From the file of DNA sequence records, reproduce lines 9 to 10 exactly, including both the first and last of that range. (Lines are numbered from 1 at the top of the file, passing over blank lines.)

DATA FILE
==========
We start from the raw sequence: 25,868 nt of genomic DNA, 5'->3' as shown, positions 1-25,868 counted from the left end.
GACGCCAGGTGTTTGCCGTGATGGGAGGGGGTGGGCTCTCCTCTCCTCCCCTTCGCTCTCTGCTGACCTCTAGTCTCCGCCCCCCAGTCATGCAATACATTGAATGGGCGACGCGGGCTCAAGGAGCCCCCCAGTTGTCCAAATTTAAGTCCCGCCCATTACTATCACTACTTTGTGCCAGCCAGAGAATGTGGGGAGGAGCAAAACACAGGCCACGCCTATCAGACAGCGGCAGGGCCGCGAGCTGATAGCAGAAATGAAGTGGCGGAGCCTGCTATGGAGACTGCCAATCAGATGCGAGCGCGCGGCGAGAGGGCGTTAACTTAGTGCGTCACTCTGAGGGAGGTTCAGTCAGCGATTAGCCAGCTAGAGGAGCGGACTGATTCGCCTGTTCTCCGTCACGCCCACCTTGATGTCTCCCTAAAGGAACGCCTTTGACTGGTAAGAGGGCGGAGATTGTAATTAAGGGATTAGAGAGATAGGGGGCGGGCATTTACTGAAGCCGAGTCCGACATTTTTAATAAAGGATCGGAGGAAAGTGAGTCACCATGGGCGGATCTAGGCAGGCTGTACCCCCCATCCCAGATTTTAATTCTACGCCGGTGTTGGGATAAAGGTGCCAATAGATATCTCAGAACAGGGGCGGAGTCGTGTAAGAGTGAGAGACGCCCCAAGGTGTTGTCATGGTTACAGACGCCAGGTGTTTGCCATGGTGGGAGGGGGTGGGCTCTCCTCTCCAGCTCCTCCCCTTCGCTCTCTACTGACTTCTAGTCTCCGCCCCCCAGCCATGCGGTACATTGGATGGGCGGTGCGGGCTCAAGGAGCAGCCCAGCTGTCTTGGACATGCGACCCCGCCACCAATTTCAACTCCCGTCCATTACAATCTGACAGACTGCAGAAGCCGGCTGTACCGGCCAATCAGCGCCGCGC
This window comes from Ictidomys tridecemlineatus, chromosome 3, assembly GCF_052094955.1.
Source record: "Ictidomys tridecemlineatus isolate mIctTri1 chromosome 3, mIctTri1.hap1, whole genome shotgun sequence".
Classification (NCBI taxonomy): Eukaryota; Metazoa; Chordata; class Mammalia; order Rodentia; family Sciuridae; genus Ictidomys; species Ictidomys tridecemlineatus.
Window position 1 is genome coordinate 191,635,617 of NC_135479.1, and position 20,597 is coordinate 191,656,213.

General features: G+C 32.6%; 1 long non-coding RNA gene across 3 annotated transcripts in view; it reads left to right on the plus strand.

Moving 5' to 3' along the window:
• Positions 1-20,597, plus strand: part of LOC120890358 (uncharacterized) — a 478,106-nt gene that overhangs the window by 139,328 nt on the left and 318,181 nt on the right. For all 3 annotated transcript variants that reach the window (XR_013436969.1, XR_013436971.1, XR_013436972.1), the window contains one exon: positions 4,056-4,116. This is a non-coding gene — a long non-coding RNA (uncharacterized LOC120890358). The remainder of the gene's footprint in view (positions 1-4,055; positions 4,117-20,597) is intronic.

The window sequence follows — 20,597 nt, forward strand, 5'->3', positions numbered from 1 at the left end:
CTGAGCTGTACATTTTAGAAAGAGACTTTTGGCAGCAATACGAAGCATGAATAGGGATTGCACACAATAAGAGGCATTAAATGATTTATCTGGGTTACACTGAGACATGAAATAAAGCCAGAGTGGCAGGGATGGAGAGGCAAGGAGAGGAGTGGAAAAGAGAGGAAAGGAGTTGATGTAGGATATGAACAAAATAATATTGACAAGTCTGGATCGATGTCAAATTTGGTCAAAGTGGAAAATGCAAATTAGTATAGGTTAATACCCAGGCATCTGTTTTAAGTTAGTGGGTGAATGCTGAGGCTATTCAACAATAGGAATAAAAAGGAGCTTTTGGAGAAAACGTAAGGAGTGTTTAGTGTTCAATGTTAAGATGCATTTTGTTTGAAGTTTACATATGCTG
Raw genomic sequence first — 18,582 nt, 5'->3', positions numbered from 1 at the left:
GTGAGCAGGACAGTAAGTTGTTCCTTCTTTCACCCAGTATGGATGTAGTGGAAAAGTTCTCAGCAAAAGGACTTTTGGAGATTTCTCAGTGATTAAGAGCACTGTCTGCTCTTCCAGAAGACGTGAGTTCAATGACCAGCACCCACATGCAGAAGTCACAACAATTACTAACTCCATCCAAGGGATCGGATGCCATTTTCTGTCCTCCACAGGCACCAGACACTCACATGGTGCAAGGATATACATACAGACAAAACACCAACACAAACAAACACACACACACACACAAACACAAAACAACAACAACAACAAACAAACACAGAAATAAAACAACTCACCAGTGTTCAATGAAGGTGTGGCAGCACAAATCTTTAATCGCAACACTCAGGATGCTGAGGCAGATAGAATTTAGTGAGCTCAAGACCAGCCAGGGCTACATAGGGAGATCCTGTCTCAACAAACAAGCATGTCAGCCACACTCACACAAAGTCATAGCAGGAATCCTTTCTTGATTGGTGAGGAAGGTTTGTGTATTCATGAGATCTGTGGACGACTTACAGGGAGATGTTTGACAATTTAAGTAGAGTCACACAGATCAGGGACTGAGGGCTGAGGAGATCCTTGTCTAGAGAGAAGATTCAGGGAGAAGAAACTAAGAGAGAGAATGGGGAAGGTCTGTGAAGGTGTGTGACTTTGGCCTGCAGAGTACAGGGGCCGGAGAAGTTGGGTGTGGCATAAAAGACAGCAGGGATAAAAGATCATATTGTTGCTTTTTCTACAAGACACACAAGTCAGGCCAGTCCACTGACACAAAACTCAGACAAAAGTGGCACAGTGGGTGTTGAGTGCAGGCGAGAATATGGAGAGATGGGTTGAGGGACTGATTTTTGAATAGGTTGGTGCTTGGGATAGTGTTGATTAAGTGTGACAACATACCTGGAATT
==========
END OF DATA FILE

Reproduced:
• Positions 1-20,597, plus strand: part of LOC120890358 (uncharacterized) — a 478,106-nt gene that overhangs the window by 139,328 nt on the left and 318,181 nt on the right. For all 3 annotated transcript variants that reach the window (XR_013436969.1, XR_013436971.1, XR_013436972.1), the window contains one exon: positions 4,056-4,116. This is a non-coding gene — a long non-coding RNA (uncharacterized LOC120890358). The remainder of the gene's footprint in view (positions 1-4,055; positions 4,117-20,597) is intronic.

The window sequence follows — 20,597 nt, forward strand, 5'->3', positions numbered from 1 at the left end: